Phillips Brooks said it this way, “The Bible is like a telescope. If a man looks through his telescope he sees worlds beyond; but if he looks at his telescope, he does not see anything but that. The Bible is a thing to be looked through to see that which is beyond; but most people only look at it and so they see only the dead letter.”

The Bible is something to see life through. If we focus on the book itself, rather than what it reveals about the nature of God and the nature of humanity, we will only see its faults and foibles. We will miss the joy of finding God’s will for the redemption of humanity, and we will miss the blessing of knowing God’s will for our lives.

Then again, it’s not about us. It is about God, but we find meaning, purpose and joy for the journey that is life when we understand where our story fits with His story. Our story fits with His story through Jesus Christ. In the power of the Holy Spirit, “we accept and believe the Bible is the inspired Word of God. We receive it as the revealed will and way of God for our daily life.”

I count it all blessing to be an Evangelical Methodist.

Until next time, keep looking up…

Finding My Way Home…

Ralph Waldo Emerson is credited with the phrase “Life is a journey, not a destination.” It’s a great quote, but it can’t actually be found in any of Emerson’s works. The first place it is found is from a prominent Methodist pastor named Lynn H. Hough. Perhaps Dr. Hough understood the essence of what the Apostle Paul wrote to the Philippian Christians so long before—life is a journey…life…this life…is not the destination, but as those who follow Jesus Christ, we believe this life is leading us somewhere. Paul reminded them (and he reminds us): “But we are citizens of heaven, where the Lord Jesus Christ lives. And we are eagerly waiting for him to return as our Savior” (Philippians 3: 20 NLT).

Paul only echoes what other early disciples wrote, too. Peter writes:

Now we live with great expectation, and we have a priceless inheritance—an inheritance that is kept in heaven for you, pure and undefiled, beyond the reach of change and decay. And through your faith, God is protecting you by his power until you receive this salvation, which is ready to be revealed on the last day for all to see” (1 Peter 1: 3b – 5 NLT).

Also, the writer to the Hebrews wrote: “For this world is not our permanent home; we are looking forward to a home yet to come” (Hebrews 13:14 NLT).

A Detour

I feel like I’ve been on a detour for the past two years. Well, not so much a detour, but rather lost, and you know how men can be, right? When we’re on a journey and take a wrong turn, we prefer to wander around just knowing we can find our way back on course. That’s what I feel like I’ve been doing the past two years–wandering around looking to get back on course. I felt as though I lost my spiritual home. I was a wanderer. But, that’s okay. Wandering is often part of the journey.

After two years, I finally feel like I’m back on course. Why so? On June 2nd, I met with and was interviewed by the Board of Ministerial Relations of the Evangelical Methodist Church. As a result of that interview I was elected into membership in full connection as an Elder in the Evangelical Methodist Church.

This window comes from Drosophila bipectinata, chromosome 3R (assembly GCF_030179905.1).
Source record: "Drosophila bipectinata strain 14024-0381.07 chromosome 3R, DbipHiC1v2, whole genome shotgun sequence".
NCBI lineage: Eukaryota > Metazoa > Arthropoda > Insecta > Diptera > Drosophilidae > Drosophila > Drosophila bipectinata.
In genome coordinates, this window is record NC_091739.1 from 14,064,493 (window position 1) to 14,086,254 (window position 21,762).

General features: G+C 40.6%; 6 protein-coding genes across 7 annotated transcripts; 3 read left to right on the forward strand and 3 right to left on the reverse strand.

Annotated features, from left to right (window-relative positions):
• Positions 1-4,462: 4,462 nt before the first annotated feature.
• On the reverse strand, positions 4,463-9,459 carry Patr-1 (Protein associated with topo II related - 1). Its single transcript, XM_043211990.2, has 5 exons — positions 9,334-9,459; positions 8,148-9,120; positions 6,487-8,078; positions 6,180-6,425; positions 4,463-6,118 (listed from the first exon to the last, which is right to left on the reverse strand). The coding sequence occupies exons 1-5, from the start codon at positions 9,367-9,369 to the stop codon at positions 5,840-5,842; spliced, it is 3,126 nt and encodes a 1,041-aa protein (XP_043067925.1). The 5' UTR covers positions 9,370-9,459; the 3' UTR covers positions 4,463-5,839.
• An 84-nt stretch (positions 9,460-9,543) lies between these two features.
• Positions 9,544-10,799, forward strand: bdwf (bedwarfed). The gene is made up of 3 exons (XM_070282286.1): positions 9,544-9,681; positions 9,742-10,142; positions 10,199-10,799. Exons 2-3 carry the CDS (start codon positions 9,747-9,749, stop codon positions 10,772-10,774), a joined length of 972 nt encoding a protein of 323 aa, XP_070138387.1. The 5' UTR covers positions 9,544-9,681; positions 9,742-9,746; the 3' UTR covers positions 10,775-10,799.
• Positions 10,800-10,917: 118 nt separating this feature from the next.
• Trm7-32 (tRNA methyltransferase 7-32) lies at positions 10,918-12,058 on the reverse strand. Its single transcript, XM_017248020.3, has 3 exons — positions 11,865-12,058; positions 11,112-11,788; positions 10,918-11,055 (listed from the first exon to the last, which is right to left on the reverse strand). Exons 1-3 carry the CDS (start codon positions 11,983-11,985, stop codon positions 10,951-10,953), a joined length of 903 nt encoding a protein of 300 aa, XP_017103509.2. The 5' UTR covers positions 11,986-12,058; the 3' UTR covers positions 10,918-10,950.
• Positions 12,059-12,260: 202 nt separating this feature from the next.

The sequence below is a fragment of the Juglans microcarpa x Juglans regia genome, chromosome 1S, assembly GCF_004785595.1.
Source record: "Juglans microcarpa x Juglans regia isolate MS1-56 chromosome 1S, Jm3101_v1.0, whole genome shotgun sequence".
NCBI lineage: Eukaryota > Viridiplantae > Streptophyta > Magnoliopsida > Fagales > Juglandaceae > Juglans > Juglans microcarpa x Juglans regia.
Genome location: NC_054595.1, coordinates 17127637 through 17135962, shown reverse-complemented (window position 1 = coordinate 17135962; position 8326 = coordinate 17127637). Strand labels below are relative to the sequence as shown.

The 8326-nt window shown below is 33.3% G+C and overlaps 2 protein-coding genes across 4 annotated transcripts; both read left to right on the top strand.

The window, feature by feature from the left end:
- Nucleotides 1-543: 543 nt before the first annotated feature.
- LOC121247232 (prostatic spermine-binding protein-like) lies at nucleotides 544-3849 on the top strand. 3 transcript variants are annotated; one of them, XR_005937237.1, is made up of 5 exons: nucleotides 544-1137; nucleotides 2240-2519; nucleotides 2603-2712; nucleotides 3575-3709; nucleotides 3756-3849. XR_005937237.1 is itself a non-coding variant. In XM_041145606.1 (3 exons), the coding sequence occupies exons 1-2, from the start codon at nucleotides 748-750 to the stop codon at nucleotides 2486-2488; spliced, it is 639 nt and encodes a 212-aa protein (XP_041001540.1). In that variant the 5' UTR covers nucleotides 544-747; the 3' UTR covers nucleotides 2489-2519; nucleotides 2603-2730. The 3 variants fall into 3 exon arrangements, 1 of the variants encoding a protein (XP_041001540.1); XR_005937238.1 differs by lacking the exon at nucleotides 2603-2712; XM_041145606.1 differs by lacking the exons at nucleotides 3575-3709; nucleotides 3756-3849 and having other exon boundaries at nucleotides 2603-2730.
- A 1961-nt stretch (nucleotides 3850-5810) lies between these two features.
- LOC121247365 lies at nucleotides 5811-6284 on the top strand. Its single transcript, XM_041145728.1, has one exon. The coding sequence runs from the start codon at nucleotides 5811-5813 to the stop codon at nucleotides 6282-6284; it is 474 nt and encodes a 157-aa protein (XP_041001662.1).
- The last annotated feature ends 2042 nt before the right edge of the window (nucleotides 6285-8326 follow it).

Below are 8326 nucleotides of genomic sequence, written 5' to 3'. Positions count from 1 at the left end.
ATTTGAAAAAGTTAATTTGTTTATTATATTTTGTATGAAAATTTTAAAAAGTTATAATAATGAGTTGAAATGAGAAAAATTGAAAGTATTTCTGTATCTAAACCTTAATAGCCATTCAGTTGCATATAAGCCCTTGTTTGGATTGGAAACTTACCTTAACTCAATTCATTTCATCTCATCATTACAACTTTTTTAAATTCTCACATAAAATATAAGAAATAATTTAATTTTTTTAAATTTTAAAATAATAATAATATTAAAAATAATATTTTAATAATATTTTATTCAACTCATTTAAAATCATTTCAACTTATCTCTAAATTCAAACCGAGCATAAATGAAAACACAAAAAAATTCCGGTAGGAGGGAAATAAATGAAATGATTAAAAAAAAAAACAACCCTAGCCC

What does that mean? It means that I am ordained clergy once again in a denomination that has it’s roots in John Wesley’s theology, and it’s a place I can feel at home as I continue the journey.

A Journey of Grace

Yes, life is a journey, and the journey we are on through this life is a journey toward salvation—God’s full salvation. I say “full salvation” because we tend to think in terms of salvation as that moment we came to trust Christ, but I remind us that’s just part of the journey as we understand it as those who follow the Wesleyan way.

We don’t like to use the word salvation much anymore. We don’t like to talk about people getting “saved.” It reminds us too much of preachers hitting us over the head with their Bibles and trying to guilt us into the kingdom of God. Salvation is not about any one particular place and time as much as it is about a journey that is made up of many places and many times along the way.

Our journey is a journey of grace. The Wesleyan journey speaks of prevenient grace, justifying grace, sanctifying grace and glorifying grace. These are not four different kinds of grace, but rather the singular grace of God as it intersects our lives at different points along the journey. God’s grace comes to us as we are and where we are, and that’s why we are able to speak of it in different terms. But grace is neither imposed nor irresistible; we must respond to it and interact with it—and that’s the journey!

Prevenient grace means that God is working in us even when we are unaware of it and are unable or unwilling to acknowledge his presence. Prevenient grace is one way we encounter God’s salvation. It is God pursuing a continuing love relationship with us.